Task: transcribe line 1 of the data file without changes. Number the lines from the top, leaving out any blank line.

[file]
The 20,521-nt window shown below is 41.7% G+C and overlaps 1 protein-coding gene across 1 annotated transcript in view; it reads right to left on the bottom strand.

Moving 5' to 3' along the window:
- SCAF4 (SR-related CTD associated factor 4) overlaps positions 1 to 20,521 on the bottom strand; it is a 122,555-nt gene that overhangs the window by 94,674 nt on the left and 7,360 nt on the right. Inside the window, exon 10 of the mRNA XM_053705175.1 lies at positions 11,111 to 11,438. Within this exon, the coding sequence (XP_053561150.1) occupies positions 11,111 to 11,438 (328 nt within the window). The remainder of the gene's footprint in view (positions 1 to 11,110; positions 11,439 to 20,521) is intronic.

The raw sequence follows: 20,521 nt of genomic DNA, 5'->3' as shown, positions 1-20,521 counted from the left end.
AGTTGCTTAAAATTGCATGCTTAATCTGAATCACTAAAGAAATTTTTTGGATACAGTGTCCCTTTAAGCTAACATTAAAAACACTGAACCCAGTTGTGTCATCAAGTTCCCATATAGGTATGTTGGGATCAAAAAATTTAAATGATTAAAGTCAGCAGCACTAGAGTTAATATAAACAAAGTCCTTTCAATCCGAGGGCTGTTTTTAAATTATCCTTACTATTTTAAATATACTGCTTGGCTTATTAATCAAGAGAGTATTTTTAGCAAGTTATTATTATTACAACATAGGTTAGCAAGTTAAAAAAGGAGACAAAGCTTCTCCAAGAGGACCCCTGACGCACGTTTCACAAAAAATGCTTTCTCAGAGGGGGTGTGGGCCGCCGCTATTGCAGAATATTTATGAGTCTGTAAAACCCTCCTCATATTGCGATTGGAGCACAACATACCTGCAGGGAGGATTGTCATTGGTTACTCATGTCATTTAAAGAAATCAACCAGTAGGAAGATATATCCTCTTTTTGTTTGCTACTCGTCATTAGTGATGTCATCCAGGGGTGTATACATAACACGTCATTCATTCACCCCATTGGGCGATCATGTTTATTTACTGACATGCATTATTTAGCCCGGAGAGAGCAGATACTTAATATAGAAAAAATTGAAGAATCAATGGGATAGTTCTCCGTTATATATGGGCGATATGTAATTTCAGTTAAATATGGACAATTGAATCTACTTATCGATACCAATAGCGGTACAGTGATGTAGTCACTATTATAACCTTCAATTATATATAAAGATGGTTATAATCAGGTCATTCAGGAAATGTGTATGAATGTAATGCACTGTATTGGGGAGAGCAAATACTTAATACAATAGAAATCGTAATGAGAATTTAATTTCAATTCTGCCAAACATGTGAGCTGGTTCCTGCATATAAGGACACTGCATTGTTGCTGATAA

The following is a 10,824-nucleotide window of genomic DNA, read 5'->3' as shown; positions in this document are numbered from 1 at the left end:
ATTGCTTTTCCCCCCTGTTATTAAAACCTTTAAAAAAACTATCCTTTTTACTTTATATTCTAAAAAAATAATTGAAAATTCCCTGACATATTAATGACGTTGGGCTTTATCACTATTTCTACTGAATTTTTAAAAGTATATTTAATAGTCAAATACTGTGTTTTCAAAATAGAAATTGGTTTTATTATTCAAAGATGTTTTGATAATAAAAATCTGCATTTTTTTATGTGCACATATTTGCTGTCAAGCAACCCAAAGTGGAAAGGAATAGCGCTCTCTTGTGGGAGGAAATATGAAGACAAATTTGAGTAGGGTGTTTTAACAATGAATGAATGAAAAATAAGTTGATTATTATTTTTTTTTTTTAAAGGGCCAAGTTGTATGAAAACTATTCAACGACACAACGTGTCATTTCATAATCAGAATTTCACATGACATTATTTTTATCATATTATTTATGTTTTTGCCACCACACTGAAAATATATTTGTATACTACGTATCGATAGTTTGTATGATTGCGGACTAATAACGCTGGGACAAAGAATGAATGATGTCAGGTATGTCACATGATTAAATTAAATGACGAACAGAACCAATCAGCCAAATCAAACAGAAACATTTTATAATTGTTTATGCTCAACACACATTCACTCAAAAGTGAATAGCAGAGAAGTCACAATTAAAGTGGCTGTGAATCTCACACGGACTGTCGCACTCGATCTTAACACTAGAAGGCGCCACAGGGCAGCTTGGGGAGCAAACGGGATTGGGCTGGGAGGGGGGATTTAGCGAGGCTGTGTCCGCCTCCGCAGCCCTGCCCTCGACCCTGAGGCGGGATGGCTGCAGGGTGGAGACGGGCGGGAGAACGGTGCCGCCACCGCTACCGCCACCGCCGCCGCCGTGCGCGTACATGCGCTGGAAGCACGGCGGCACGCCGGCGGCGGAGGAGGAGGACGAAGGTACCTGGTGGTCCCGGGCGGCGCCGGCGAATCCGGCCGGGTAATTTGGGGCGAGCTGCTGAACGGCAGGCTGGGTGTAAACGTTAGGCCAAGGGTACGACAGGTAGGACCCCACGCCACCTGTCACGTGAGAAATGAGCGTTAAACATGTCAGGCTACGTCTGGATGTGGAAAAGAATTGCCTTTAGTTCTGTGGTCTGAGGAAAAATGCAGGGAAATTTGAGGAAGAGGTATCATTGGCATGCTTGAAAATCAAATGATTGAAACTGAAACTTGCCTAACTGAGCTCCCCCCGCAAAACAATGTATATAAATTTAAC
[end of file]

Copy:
The 20,521-nt window shown below is 41.7% G+C and overlaps 1 protein-coding gene across 1 annotated transcript in view; it reads right to left on the bottom strand.